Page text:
Article Delivery UO Libraries

Article Delivery Service

The UO Libraries offers  a free service for University of Oregon faculty, students and staff  whereby articles and book chapters held in the Libraries' print collection are digitized and made available for patrons through their ILLiad accounts (copyright limitations apply).  Material is generally provided within 3 days.  This serivce is also available to Oregon Card holders, members of the Alumni Association and UO Associates for a $15 fee per article request.

For the quickest delivery, use FindText.

To request an article, look up the citation in any of the library's online article indexes, then click the FindText journal articles link. If the article appears in a print journal the library owns, and is not already available in electronic format,  you may request delivery by selecting the "Request this item" link  under the "Interlibrary Loan/Document Delivery" heading.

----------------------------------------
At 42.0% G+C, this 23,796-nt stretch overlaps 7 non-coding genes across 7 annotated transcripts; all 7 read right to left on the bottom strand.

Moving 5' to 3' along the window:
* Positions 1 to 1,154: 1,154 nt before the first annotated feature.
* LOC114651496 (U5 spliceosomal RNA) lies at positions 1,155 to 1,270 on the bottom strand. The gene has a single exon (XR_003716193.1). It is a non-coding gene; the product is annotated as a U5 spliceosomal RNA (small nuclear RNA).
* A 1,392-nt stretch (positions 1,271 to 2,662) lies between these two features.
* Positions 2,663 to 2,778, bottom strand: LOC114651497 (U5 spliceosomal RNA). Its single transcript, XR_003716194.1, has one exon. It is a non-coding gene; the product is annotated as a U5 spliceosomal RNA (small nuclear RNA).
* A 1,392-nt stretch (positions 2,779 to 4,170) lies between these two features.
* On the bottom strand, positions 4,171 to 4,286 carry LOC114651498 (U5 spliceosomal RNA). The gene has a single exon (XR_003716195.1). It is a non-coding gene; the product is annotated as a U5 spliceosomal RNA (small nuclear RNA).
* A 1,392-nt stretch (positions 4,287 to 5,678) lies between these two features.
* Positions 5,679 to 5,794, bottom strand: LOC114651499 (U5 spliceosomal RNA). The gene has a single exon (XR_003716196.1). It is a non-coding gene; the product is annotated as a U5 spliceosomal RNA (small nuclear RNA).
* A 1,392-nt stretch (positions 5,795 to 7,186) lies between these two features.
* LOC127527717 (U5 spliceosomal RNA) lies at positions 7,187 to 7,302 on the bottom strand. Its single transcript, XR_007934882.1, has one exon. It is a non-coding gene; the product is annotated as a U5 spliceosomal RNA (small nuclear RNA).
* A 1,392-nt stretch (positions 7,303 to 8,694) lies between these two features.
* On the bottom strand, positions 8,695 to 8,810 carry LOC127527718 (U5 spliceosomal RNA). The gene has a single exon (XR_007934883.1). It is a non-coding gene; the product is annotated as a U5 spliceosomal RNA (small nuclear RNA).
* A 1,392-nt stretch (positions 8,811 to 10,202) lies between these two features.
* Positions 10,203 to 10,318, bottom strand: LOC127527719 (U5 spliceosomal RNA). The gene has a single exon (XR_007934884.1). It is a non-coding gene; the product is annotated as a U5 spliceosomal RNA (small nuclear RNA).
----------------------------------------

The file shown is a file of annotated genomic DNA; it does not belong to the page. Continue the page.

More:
Alternatively, choose the Journal Titles tab in the library's homepage search box, click the FindText link that appears, enter complete citation information on the form, and proceed from there.

Citations not found with FindText

To request book chapters or articles for which you cannot find a record in FindText, please use ILLiad.  Using the “Place a Request for Article” option, enter the citation for the item you need digitized and submit the request.  Staff will pull and scan the item for you, and you will be notified when it is available through your ILLiad account.

The copyright law of the United States (Title 17, United States Code), governs the making of photocopies or other reproductions of copyrighted material. Under certain conditions specified in the law, libraries and archives are authorized to furnish a photocopy or other reproduction. One of these specified conditions is that the photocopy or reproduction is not to be "used for any purpose other than private study, scholarship, or research." If a user makes a request for, or later uses, a photocopy or reproduction for purposes in excess of "fair use," that user may be liable for copyright infringement. This institution reserves the right to refuse to accept a copying order, if, in its judgement, fulfillment of the order would involve violation of copyright law.